o Beliefs/Traditions: What kinds of beliefs or traditions might shape the experience of Indigenous youth? o Gender: What are the gender role expectations for Indigenous youth? Are they different compared to indigenous youth in Canada?
o The Self: Can you say something about the personal, cultural, or ethnic identity of Indigenous youth?
o Family Relationships: What are common parenting practices, the quality of parent-adolescent relations, how much conflict, and what do Indigenous youth and their parents argue about?
o Friends and Peers/Youth Culture: How much do Indigenous adolescents associate with peers? To what extent are there distinct youth culture characteristics?
o Love and Sexuality: What do we know about dating, cohabitation, marriage, sex, childbirth, and views on sexual orientation and identity in Indigenous youth? o Health Risk Behavior: What are the rates of adolescent drug and alcohol use, crime, gang involvement, and suicide/depression? Are there other threats to Indigenous adolescent health? o Education: What are the literacy and secondary and post-secondary education participation rates?
o Work: What kind of paid and unpaid work do adolescents perform and are they obligated to work? Do they perform household chores or care for younger siblings? o Media: What are the rates of media use by Indigenous adolescents (e.g., internet, music, cellphones)?
o Politics and Military: Are Indigenous adolescents politically active (e.g., what is the voting age and who votes and to what extent do they participate in the military.
o Unique Issues: Are there unique experiences of Indigenous adolescents that we should know about? • Reflection Paragraph. At the end of your chapter section, include a paragraph or two that briefly describes your thoughts on research about Indigenous youth in Canada. Possible questions to think about: o How easy/difficult was it to find relevant research?
o Does the research you encountered provide a balanced view (e.g., positive and negative outcomes are discussed) of the development of Indigenous youth in Canada? What is the lens we use to see these youth? o What research topics, other than the one(s) you reviewed, might also be important in understanding adolescent development among Indigenous youth in Canada? What should future research examine?
o How is research on Indigenous youth in Canada similar to or different from research on youth in general? o What is the role of the historical context in shaping the experience of Indigenous youth in Canada? (c) Attachments. Turn your term paper in, with all attachments in the following order (use wing clip or duotang to bind): 1. Your letter to Dr. Steinberg, with your signature(s) 2. Your chapter section with name(s) and word count on first page (you do NOT need a separate title page — just make it look like the first page of a chapter section)
- A separate reference page in APA style where you list all your sources (between 4 and 8)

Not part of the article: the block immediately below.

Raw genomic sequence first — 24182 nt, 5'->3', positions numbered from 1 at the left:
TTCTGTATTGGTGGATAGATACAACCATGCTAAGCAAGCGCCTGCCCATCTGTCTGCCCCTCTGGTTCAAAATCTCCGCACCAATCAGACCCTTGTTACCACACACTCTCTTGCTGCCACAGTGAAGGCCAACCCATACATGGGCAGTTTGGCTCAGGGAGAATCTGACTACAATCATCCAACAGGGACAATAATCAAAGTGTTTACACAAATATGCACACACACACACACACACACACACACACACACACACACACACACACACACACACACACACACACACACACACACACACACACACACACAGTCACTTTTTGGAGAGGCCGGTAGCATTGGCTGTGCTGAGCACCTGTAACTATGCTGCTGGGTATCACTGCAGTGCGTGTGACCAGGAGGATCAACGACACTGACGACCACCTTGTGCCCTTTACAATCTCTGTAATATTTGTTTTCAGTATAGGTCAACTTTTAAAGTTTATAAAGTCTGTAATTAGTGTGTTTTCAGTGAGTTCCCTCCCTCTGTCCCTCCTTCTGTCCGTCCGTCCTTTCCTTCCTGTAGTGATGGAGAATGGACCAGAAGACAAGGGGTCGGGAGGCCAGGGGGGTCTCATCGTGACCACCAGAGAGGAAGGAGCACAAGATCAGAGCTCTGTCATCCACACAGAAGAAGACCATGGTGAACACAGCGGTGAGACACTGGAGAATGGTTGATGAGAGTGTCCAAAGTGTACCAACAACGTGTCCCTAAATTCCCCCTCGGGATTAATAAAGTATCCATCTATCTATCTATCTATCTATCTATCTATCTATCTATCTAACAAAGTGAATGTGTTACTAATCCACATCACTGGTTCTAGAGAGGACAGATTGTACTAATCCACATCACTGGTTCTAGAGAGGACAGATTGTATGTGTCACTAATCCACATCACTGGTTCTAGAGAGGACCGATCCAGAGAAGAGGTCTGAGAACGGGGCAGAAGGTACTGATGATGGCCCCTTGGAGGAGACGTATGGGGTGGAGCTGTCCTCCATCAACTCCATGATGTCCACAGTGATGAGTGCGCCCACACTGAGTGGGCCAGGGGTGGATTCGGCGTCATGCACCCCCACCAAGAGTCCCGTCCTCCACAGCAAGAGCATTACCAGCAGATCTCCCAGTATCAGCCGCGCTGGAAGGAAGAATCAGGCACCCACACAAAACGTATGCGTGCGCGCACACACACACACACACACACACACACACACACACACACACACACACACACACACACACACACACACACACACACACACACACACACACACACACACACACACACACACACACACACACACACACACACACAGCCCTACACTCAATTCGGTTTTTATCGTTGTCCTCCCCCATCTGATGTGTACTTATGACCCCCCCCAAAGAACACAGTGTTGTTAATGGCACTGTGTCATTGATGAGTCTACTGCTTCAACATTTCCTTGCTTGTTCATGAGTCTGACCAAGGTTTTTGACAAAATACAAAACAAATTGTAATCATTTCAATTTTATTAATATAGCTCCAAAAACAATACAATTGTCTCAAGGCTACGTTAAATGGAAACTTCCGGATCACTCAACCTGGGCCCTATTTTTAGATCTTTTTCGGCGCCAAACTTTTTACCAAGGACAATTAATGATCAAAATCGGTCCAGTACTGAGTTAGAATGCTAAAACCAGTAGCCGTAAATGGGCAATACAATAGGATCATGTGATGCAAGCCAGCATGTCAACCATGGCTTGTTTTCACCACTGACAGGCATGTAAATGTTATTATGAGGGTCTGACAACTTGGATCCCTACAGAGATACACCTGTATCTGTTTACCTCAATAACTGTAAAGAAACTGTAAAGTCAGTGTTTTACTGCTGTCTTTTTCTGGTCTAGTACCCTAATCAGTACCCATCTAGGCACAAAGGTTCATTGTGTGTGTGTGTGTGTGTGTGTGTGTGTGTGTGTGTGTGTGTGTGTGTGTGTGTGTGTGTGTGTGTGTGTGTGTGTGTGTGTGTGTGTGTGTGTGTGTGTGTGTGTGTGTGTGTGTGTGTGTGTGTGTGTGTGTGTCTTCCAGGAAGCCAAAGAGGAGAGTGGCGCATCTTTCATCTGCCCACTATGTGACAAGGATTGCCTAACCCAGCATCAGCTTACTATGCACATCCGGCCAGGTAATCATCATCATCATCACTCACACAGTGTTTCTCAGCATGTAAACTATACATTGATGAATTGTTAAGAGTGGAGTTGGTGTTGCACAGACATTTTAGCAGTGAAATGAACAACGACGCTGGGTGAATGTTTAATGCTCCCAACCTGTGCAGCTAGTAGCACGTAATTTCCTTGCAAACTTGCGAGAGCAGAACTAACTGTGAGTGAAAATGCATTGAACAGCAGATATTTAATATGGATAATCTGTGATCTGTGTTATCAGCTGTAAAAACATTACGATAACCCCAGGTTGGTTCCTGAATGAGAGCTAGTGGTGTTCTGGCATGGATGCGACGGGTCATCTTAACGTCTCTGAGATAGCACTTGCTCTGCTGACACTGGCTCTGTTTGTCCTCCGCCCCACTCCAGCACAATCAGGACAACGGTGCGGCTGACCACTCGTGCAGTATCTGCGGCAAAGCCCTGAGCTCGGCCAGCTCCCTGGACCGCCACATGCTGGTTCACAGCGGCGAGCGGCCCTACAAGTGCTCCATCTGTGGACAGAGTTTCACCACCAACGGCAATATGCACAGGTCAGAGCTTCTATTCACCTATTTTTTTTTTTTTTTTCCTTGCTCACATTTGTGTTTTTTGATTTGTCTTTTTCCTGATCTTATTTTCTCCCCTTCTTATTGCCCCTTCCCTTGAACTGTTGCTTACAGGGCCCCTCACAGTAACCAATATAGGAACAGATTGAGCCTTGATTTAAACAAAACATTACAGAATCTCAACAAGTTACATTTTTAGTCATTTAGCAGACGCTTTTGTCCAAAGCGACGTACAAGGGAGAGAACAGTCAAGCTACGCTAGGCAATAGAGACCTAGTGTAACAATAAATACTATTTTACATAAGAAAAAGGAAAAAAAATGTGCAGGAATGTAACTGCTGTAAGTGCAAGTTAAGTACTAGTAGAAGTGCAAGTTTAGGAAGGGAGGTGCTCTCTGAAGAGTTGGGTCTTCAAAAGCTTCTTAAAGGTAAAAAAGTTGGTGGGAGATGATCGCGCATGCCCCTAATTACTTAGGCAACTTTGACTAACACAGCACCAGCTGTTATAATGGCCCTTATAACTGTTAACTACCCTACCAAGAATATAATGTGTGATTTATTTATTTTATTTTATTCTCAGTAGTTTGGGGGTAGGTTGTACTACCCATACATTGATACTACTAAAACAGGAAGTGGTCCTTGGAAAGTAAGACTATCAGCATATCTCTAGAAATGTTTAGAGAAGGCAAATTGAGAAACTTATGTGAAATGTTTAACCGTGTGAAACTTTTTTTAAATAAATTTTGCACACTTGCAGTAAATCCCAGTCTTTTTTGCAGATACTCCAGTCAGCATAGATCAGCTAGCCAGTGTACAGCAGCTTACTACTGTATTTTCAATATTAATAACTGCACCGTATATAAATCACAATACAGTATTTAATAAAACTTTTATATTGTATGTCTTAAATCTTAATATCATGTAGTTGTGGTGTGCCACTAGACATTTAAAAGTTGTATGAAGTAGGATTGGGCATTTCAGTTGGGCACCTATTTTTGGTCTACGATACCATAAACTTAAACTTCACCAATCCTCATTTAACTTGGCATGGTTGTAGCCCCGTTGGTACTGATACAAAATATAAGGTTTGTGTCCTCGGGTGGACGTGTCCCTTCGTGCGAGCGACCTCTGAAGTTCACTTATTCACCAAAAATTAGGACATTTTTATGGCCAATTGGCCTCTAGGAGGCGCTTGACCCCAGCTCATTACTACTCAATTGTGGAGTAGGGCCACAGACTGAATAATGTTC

Green, J. R. (2000). 1. In Straight Lick : The Cinema of Oscar Micheaux (pp. 1-30). Bloomington, US: Indiana University Press. Recovered from http://www.ebrary.com.libproxy.nau.edu Movie chief and creator Oscar Micheaux's works are thoroughly analyzed to contemporary producer D.W. Griffith's film, Birth of a Nation. Micheaux's film, Within Our Gates, similar to Griffith's film, glorifies an upbeat middle class couple, yet the social complexities and foundation accounts of these couples are altogether different. Griffith's character Elsie Stoneman is a special and fragile white northern lady who later grasps prejudice and experiences passionate feelings for a Klu Klux Klan part who saved her. Micheaux's Sylvia is a blended African American lady who does not originate from an advantaged family and is exceptionally autonomous. She begins to look all starry eyed at Dr. Vivian, not on the grounds that he protected her, and fund-raises for an underprivileged dark school. Micheaux's tale, The Forged Note: A Romance of the Darker Races, outlines Michaeux's philosophical control contrasted with Griffith's undaunted Manichean state of mind. The creator takes note of that Griffith's goals to clashes normally included power; Micheaux's goals were practiced by training. Micheaux's depiction of compensation is two sweethearts at long last combining as perfect partners. Griffith's compensations are vengeance and reimbursement. Both Micheaux and Griffith endeavored to depict the perfect average American culture, however with essential contrasts between the two depictions. Griffith needed this unspoiled symbol to stay with the racial oppressors and to keep up racial virtue. Micheaux needed others to have the capacity to get to the white collar class life. The creator relates that Micheaux's perspectives were from the base turning upward as underprivileged individuals endeavoring to end up white collar class, while Griffith's perspectives were starting from the top, depending on high society to develop the working class. Green, J. R. (2000). 8. In Straight Lick : The Cinema of Oscar Micheaux (pp. 123-136). Bloomington, US: Indiana University Press. Recovered from http://www.ebrary.com.libproxy.nau.edu The creator examines in detail the stereotyping and personification of African Americans as managed by Oscar Micheaux in his movies and especially the characters in his preparations. Micheaux's principle center in life was to inspire others, however stereotyping and personifications were frequently barricades for him. The creator considers the film The Exile by Micheaux and relates the battles of the movies characters Jean, Jango, and Edith to the greater social issues of African American generalizations among whites. The contention among Edith and Jango about instruction is contrasted with the contemporaneous supposition that African Americans amid the time of Prohibition were regularly overeducated for the employments they were performing. The creator features Micheaux's worries of the debasement of the nobility of African Americans by participating in occupations of ill-conceived business amid Prohibition. The film The Darktown Revue, the main show film by Micheaux, gives both positive pictures and negative racial generalizations which the creator portrays as intelligent contentions by Micheaux to represent the issue of African American twoness. Alain Locke's course of events of African American music intently coordinates Micheaux's own melodic encounters and can be utilized to distinguish Micheaux's movies from both a melodic and political point of view. The creator clarifies the word darktown as a dark network, yet additionally shows a more profound significance, that of a haven for African American minstrel performers getting away from the ethnic exaggerations of their stage exhibitions. These minstrel performers endured an obscured line between dread of disappointment or analysis and dread of damage or even passing. Green, J. R. (2000). 9. In Straight Lick : The Cinema of Oscar Micheaux (pp. 137-156). Bloomington, US: Indiana University Press. Recovered from http://www.ebrary.com.libproxy.nau.edu Oscar Micheaux's film The Darktown Revue is examined from the point of view of how Micheaux dealt with the many negative personifications of African Americans and correlations are attracted to the Fisk Jubilee Singers. The creator relates how the Fisk Jubilee Singers from the dark Fisk University in Nashville visited the eastern US amid the 1870's and were a triumph both monetarily and politically. This gathering of dark entertainers is uncovered as the gathering which made ready for future dark melodic theater and furthermore attempted to elevate the cartoon of Black Americans as saw from the prevalently white open. Examinations are attracted to G. D. Pike's account of the Fisk Singers and Micheaux's film The Darktown Revue as both utilized common personifications to impact change in their gatherings of people. The creator takes note of how the racial atmosphere in Micheaux's years was much more savage than the season of the Fisk Singers about sixty years sooner. Exaggeration in Micheaux's time was seen as a barricade for African American development. The creator clarifies the two demonstrations of the Darktown Revue and the cartoons exhibited. Micheaux's utilization of structure in the film is paradigmatically clarified as switching back and forth among positive and negative figures, depicted by the theme speaking to white collar class African Americans and the exhibitions including changed racial cartoons, individually. The cutting look of Micheaux is clarified as his focus on negative pictures. Differences to the Fisk Singers and Micheaux are noted as the Fisk Singers essentially utilized just positive pictures. The creator safeguards Micheaux's point of view on exaggerations and compliments his soul.>GET ANSWER